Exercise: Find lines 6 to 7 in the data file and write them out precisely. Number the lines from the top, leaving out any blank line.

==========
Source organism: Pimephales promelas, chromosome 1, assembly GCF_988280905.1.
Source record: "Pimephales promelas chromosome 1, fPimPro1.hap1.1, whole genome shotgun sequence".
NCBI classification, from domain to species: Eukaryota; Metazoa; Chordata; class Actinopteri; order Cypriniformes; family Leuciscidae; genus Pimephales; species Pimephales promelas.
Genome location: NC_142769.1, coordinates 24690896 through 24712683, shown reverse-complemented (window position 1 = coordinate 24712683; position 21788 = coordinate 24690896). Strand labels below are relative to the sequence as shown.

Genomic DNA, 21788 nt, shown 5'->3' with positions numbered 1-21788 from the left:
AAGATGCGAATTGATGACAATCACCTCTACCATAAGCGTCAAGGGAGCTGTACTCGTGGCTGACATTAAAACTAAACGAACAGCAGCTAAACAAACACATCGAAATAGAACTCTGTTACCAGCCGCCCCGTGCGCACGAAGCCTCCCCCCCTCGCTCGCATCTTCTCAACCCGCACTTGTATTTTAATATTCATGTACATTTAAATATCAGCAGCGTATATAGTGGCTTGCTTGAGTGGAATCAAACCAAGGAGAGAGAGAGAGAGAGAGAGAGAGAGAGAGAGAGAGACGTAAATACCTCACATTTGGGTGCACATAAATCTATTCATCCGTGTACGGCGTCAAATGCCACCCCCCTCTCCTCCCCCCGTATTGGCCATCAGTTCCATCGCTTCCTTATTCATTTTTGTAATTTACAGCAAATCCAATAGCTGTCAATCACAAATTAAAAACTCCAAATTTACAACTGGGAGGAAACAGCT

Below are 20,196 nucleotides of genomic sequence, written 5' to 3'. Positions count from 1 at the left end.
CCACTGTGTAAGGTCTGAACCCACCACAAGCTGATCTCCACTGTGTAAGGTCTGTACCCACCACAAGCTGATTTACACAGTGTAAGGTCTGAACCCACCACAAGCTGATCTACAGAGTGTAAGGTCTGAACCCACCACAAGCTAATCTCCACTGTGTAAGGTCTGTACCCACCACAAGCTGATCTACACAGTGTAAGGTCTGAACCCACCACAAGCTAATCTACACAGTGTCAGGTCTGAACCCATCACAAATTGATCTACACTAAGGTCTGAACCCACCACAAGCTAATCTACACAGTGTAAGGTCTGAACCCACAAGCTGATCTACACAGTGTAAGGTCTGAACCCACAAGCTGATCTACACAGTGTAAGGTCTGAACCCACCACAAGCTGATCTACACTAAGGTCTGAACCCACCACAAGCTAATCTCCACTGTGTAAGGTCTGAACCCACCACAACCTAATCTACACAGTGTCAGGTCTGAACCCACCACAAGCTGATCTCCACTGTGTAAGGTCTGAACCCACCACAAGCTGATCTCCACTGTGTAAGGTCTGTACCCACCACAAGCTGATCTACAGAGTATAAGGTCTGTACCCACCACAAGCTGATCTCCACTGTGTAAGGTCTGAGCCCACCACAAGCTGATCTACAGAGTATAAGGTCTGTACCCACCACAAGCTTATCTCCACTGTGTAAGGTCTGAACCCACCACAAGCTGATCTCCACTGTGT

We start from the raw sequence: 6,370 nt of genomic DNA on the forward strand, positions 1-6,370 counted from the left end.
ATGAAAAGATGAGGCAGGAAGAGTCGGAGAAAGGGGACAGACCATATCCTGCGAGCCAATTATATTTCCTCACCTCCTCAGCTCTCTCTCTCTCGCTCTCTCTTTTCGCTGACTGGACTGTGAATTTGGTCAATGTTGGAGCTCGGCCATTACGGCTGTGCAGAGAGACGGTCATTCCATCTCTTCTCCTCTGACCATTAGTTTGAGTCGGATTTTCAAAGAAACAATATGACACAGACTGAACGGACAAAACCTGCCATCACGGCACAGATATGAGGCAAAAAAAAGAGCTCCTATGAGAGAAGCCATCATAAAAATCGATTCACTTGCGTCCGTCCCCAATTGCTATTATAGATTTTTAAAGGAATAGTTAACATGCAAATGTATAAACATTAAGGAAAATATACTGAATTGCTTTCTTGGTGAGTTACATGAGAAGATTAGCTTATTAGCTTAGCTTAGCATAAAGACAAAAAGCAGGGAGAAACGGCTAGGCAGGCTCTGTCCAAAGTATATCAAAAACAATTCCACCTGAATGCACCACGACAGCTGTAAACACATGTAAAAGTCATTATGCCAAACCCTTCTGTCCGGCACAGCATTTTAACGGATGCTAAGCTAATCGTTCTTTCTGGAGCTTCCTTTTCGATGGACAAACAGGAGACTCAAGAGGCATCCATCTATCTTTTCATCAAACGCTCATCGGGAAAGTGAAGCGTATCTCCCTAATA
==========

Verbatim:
AAGATGCGAATTGATGACAATCACCTCTACCATAAGCGTCAAGGGAGCTGTACTCGTGGCTGACATTAAAACTAAACGAACAGCAGCTAAACAAACACATCGAAATAGAACTCTGTTACCAGCCGCCCCGTGCGCACGAAGCCTCCCCCCCTCGCTCGCATCTTCTCAACCCGCACTTGTATTTTAATATTCATGTACATTTAAATATCAGCAGCGTATATAGTGGCTTGCTTGAGTGGAATCAAACCAAGGAGAGAGAGAGAGAGAGAGAGAGAGAGAGAGAGAGAGACGTAAATACCTCACATTTGGGTGCACATAAATCTATTCATCCGTGTACGGCGTCAAATGCCACCCCCCTCTCCTCCCCCCGTATTGGCCATCAGTTCCATCGCTTCCTTATTCATTTTTGTAATTTACAGCAAATCCAATAGCTGTCAATCACAAATTAAAAACTCCAAATTTACAACTGGGAGGAAACAGCT

Below are 20,196 nucleotides of genomic sequence, written 5' to 3'. Positions count from 1 at the left end.